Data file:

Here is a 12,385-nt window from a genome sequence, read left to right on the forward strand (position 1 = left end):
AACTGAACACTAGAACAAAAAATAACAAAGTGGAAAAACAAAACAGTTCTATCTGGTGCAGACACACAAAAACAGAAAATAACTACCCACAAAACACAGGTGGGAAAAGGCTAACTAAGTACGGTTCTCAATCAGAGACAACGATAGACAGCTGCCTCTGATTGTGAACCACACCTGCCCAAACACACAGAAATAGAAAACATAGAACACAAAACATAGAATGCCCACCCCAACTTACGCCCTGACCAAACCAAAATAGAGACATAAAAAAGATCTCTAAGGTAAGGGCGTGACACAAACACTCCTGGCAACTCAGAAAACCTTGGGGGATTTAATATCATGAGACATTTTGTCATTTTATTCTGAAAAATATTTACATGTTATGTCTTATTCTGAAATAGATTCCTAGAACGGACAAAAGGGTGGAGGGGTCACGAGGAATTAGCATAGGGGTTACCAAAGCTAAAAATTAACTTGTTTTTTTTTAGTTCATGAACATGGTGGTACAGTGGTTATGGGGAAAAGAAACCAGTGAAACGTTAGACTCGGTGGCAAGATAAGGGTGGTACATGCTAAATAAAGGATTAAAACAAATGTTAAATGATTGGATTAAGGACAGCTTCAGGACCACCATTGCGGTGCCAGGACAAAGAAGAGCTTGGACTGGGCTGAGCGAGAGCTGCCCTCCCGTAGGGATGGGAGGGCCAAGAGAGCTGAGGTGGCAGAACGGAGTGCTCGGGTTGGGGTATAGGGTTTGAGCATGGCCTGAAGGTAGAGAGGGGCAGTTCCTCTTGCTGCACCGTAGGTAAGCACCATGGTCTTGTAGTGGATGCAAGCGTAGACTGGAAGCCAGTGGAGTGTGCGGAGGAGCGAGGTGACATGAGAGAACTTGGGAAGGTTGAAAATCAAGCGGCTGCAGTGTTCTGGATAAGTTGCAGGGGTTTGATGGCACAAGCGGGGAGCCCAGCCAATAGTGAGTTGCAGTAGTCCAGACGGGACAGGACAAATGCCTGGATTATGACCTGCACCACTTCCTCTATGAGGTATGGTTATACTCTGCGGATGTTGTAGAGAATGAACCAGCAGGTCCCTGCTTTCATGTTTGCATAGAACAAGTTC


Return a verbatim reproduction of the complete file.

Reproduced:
Here is a 12,385-nt window from a genome sequence, read left to right on the forward strand (position 1 = left end):
AACTGAACACTAGAACAAAAAATAACAAAGTGGAAAAACAAAACAGTTCTATCTGGTGCAGACACACAAAAACAGAAAATAACTACCCACAAAACACAGGTGGGAAAAGGCTAACTAAGTACGGTTCTCAATCAGAGACAACGATAGACAGCTGCCTCTGATTGTGAACCACACCTGCCCAAACACACAGAAATAGAAAACATAGAACACAAAACATAGAATGCCCACCCCAACTTACGCCCTGACCAAACCAAAATAGAGACATAAAAAAGATCTCTAAGGTAAGGGCGTGACACAAACACTCCTGGCAACTCAGAAAACCTTGGGGGATTTAATATCATGAGACATTTTGTCATTTTATTCTGAAAAATATTTACATGTTATGTCTTATTCTGAAATAGATTCCTAGAACGGACAAAAGGGTGGAGGGGTCACGAGGAATTAGCATAGGGGTTACCAAAGCTAAAAATTAACTTGTTTTTTTTTAGTTCATGAACATGGTGGTACAGTGGTTATGGGGAAAAGAAACCAGTGAAACGTTAGACTCGGTGGCAAGATAAGGGTGGTACATGCTAAATAAAGGATTAAAACAAATGTTAAATGATTGGATTAAGGACAGCTTCAGGACCACCATTGCGGTGCCAGGACAAAGAAGAGCTTGGACTGGGCTGAGCGAGAGCTGCCCTCCCGTAGGGATGGGAGGGCCAAGAGAGCTGAGGTGGCAGAACGGAGTGCTCGGGTTGGGGTATAGGGTTTGAGCATGGCCTGAAGGTAGAGAGGGGCAGTTCCTCTTGCTGCACCGTAGGTAAGCACCATGGTCTTGTAGTGGATGCAAGCGTAGACTGGAAGCCAGTGGAGTGTGCGGAGGAGCGAGGTGACATGAGAGAACTTGGGAAGGTTGAAAATCAAGCGGCTGCAGTGTTCTGGATAAGTTGCAGGGGTTTGATGGCACAAGCGGGGAGCCCAGCCAATAGTGAGTTGCAGTAGTCCAGACGGGACAGGACAAATGCCTGGATTATGACCTGCACCACTTCCTCTATGAGGTATGGTTATACTCTGCGGATGTTGTAGAGAATGAACCAGCAGGTCCCTGCTTTCATGTTTGCATAGAACAAGTTC